While “Muñecas Bravas” focuses on women at work and women in the public sphere, part 3, “Gender and Politics,” deals with the connection between political organization and representations of gender as well as early notions of identity politics. Chapter 14, “New Alliances--Old Causes,” comments on change and continuity between the rise of the expanding yet still limited democracy offered by the Unión Cívica Radical party’s rise to power in 1916 and the military coup that ended this “democratic experiment” in 1930, by analyzing textual representations of the anarchist activity of the 1919’s Semana Trágica (Tragic Week) with those depicting Uriburu’s coup in 1930. Chapters 15 through 18 move away from explicit notions of political movements, emphasizing textual depictions of sexual and gender identities. Chapter 20 returns to the physical spaces of the barrio, but how that should be understood differently from the arrabales (poor quarters) of the earlier part of the book is unclear. For the first time, however, Bergero addresses the mass cultural production of the era by genre, exploring how melodrama infiltrated a variety of texts, including tango lyrics, in order to serve as a “discursive strategy that endorsed the socially correct (lo acertado)--about social control” (p. 373).
Bergero does a remarkable job uncovering literary themes that are assumed to have been somewhat verboten as topics of discussion in the public sphere, including abortion, birth control, suicide, and wet-nursing. By focusing on tango, and tango-generated plays, and music, the cultural production of the era is a bit skewed to that of tragedies and tragic themes. As I know from my own work, in the 1910s and 1920s, up to two hundred original nationally authored stage plays were produced each year, covering a wide range of themes, not only dystopian ones. While, as Bergero argues, there was a preponderance of attention devoted to images of poverty and marginality, popular theater and mainstream magazines, such as Caras y Caretas, P.B.T., and others, were also intent on defining middle-class social mobility, and national identity, very often using comedic formats to do so, topics that Bergero largely overlooks.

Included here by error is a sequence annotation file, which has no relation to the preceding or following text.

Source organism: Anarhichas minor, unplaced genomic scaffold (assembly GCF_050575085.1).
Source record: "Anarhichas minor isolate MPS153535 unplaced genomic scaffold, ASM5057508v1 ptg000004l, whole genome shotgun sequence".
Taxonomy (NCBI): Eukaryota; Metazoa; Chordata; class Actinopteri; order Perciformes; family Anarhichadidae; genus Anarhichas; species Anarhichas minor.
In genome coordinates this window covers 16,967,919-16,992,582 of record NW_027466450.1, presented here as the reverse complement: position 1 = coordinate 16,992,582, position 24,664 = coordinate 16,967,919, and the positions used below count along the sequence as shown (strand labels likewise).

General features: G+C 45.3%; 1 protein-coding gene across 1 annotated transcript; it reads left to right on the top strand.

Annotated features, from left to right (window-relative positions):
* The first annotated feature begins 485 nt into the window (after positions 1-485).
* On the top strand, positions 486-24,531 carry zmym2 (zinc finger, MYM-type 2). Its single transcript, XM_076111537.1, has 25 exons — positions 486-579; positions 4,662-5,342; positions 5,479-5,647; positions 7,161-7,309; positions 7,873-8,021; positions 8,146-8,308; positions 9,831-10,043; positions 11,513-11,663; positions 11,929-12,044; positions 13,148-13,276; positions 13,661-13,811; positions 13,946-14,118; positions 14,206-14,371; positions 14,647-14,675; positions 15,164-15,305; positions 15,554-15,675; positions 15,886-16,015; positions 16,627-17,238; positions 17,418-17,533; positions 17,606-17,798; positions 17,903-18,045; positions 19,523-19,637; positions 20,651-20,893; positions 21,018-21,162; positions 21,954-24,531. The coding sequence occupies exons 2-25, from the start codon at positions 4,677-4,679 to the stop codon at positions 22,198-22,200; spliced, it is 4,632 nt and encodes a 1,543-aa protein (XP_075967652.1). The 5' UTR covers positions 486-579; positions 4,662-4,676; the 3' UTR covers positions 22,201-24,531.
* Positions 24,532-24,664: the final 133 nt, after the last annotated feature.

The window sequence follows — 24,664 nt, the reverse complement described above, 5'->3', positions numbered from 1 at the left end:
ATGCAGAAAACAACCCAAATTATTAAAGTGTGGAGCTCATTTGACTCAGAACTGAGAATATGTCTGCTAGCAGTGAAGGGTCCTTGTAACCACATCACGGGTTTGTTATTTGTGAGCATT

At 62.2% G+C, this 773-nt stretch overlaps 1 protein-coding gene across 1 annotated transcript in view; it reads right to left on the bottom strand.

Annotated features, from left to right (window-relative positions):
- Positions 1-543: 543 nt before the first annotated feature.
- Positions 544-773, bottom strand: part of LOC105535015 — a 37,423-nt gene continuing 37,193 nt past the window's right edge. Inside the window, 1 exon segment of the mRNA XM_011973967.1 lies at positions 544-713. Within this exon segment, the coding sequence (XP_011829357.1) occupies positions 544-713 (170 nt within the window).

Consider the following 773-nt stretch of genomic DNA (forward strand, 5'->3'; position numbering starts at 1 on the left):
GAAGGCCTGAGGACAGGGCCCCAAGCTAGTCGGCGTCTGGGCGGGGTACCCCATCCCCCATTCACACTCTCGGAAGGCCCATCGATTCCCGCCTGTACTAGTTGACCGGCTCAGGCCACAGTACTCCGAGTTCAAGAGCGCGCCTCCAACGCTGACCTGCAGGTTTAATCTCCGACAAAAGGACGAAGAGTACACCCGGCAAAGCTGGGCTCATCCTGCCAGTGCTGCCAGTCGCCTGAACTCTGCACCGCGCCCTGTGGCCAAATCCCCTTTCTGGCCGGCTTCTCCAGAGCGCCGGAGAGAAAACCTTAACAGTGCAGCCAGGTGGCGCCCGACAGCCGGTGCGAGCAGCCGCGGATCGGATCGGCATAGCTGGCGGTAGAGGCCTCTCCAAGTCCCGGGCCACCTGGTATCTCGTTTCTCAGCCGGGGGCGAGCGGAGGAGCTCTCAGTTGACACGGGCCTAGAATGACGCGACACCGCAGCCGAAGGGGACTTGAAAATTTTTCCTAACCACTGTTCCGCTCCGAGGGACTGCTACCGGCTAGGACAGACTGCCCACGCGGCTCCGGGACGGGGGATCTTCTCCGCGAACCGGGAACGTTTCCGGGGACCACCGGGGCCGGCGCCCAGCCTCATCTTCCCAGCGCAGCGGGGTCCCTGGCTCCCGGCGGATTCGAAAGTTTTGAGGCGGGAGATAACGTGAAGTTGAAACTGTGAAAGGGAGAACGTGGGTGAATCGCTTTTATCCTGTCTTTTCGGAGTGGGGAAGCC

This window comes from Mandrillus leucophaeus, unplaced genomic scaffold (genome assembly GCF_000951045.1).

Intersecting Tangos also problematically moves from text to text without examining the different ways in which those texts may have circulated throughout society. Was Borges’s Emma Zunz (1949) read in the same way and by the same audience as popular stage plays, urban newspaper articles, and congressional studies and reports? That is to say, Bergero leaves unaddressed a number of questions about how broadly published texts circulated and how the audience of the texts might have responded to them in a variety of ways, questions highlighted in works like Janice Radway’s Reading the Romance (1984 and 1991). For example, Bergero notes that the same school textbooks were used over a period of thirty years or more, claiming that the same gender messages were consistently imposed on students. However, it is almost impossible to imagine that changing social and historical contexts could have resulted in their being taught and received the same way over a span of three decades. It also would have been refreshing to see Bergero draw some connections to more urban literary studies from beyond Buenos Aires, a city that holds many similarities to turn-of-the-century U.S. ones. In particular, Carl Smith’s Urban Disorder and the Shape of Belief: The Great Chicago Fire, the Haymarket Bomb, and the Model Town of Pullman (1995) and Michael Denning’s Mechanic Accents: Dime Novels and Working-Class Culture in America (1987) cover very similar thematic territory, focusing on literary representations of cities, in the case of Smith, and connections between the consumption and production of texts, in the case of Denning.
In sum, Intersecting Tangos evidences an extensive knowledge about urban and literary theory and fin-de-siècle urban spaces of Buenos Aires as contemporaneously constructed in the printed press. It emphasizes the ways in which these publications represented male and female gender identities and relations during an era of massive demographic and economic transformation. While Bergero should be commended for not ghettoizing a discussion of gender relations to one chapter, clearer organization would have helped guide readers through the complexity of overlapping and interwoven themes that she explores in parts 2 and 3. The inclusion of at least one map of the city would have allowed readers, especially those not familiar with Buenos Aires, to more easily follow the relationship between social class, urban space, and cultural representations. Bergero’s emphasis on gender leaves the “ethnic” city relatively unexplored, however, and this is during an era in which second generation immigrants were intent on becoming Argentine. Ultimately, Bergero’s identification and analysis of themes of the socially marginal may tell us more about the concerns and fears of the upper and middle classes than of the lives of the working classes, a conjecture that she leaves surprisingly unexplored.
. David Rock, Argentina 1516-1982: From Spanish Colonization to Alfonsín (Berkeley: University of California Press, 1987), 172.
. See José C. Moya, Cousins and Strangers: Spanish Immigrants in Buenos Aires, 1850-1930 (Berkeley: University of California Press, 1998), chap. 4.
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Kristen McCleary. Review of Bergero, Adriana J., Intersecting Tango: Cultural Geographies of Buenos Aires, 1900-1930.